Author : Harris Tobias
I knew they were lying.
“Don burry Bill, ebry thing bill be all bright,” in that crazy accent of theirs with their “B’s” and “W’s” crossed.
The house was a horrible mess. The furniture was dirty and old. What pictures there were were crooked and not of anything anyone in their right mind would hang on a wall–a photo of a toilet seat, a painting of a crumpled sheet of paper. The yard was littered with trash; the lawn was some sickly tufts of wiry grass; the gate was hanging by a single hinge.
“Ebry thing bill be just the bay it buzz,” he had said.
But it buzzn’t…er, wasn’t..
It wasn’t just that the house was a mess, it’s what lay beyond the gate that really stunned me. Desert. There were a few forlorn little houses like mine and then nothing but scrub and dust and tumbleweed as far as the eye could see.
“You call this the way it was?” I said to Bork. The alien stood a full seven feet tall and grinned down at me with its idiotic grin and its shiny suit. It looked human but you could tell he wasn’t really.
“Bell, it buzz harder den be thought. Wut, all in all, not too wad.”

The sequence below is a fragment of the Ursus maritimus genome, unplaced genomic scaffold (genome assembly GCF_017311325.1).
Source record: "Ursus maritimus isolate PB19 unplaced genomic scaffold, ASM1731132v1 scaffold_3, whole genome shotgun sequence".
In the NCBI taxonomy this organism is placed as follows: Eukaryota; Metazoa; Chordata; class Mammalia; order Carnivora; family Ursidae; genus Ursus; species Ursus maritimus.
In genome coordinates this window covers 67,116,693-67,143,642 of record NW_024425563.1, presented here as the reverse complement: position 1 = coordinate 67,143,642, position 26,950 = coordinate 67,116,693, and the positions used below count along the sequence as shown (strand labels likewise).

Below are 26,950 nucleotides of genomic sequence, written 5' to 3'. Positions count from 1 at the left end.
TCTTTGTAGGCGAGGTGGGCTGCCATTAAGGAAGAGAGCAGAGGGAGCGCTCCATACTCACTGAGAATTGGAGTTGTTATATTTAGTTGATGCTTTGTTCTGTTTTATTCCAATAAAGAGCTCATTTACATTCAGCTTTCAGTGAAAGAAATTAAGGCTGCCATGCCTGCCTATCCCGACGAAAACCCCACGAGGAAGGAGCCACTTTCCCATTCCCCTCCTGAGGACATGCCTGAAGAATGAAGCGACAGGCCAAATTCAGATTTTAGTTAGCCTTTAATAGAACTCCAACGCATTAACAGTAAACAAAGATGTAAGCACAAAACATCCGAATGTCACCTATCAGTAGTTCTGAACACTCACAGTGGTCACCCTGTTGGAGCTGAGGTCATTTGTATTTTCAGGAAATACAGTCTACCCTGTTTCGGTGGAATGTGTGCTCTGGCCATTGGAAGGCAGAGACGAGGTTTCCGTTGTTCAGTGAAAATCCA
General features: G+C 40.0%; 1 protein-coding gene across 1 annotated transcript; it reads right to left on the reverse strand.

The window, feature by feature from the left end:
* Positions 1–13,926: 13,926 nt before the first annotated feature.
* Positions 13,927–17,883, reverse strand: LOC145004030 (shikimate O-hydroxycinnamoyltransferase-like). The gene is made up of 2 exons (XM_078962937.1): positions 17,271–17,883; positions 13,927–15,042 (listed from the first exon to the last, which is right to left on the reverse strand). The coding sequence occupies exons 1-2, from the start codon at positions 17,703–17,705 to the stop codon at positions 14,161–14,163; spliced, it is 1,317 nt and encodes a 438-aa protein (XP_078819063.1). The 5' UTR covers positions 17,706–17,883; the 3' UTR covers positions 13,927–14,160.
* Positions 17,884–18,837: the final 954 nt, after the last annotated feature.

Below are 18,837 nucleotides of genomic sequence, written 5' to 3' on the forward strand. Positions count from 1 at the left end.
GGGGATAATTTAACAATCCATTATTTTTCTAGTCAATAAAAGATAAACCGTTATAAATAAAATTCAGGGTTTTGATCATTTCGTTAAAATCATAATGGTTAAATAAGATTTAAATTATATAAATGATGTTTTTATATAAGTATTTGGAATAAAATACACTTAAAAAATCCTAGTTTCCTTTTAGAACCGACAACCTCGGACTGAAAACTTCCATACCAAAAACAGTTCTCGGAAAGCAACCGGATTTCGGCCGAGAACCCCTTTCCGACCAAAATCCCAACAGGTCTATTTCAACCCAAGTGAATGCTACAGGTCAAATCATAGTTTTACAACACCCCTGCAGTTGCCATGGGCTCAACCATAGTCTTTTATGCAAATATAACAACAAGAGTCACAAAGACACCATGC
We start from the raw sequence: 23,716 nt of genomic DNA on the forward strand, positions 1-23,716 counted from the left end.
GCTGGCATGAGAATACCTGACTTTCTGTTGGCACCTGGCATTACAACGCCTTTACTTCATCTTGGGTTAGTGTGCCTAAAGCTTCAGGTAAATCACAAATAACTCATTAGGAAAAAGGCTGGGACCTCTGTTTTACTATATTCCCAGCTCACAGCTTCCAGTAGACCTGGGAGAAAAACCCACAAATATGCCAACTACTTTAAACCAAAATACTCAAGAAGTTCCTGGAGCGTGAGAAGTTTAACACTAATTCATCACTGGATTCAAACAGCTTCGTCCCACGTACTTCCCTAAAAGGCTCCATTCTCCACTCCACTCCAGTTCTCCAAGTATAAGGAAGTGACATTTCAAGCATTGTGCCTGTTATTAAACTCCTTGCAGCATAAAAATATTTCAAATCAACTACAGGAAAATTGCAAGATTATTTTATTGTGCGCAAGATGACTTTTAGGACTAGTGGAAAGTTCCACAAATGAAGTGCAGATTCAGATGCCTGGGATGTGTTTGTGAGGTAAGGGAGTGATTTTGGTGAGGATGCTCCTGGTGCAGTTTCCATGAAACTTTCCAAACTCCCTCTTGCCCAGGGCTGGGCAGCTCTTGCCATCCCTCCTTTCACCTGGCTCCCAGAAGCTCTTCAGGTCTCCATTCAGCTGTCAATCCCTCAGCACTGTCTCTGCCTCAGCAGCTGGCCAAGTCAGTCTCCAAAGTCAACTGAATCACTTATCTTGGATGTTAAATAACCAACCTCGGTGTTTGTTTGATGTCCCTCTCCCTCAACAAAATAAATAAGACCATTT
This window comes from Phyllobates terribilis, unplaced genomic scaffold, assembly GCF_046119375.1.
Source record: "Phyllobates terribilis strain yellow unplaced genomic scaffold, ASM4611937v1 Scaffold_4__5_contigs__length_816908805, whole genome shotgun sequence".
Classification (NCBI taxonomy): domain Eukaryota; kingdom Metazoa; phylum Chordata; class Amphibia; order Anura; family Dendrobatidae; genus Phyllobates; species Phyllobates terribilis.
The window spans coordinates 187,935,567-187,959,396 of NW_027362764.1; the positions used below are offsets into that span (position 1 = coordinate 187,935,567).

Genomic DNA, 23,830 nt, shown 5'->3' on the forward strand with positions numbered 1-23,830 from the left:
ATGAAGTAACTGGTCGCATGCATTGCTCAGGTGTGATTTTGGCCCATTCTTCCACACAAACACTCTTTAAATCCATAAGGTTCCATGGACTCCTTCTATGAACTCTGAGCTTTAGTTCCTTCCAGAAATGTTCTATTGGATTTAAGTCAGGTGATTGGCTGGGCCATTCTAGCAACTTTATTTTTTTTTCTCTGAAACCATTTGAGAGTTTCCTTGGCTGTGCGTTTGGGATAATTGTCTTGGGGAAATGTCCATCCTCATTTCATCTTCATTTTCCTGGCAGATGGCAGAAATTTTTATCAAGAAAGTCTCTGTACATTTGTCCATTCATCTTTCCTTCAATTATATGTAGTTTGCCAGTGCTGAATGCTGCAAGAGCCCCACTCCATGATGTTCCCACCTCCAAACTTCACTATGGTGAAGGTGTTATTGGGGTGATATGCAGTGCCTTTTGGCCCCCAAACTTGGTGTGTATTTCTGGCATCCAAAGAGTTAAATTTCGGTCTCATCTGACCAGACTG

I could only groan for what was once a lovely Midwestern town in the corn-belt. Put through Bork’s analyzer it was supposed to be digitized and reassembled exactly the way it was. But it didn’t take a genius to see that the reality that went in wasn’t what came out. In went my gorgeous sofa with the art deco arms and the fabric I searched all over Chicago for; and out came this dumpy Sears hide-a-bed I wouldn’t even sit on. In went my little dog, Muffy, and out came this cat-like fur beast.
“Stop” I yelled. “You’re getting it all wrong.”
“Don burry,” Bork said and squirted me with something that knocked me out for a week. When I came to, things were pretty strange and Bork and his pals were gone. He paid me though, just as he promised. I have a stack of hundred dollar bills in the basement. Every one has a picture of George Bush on it.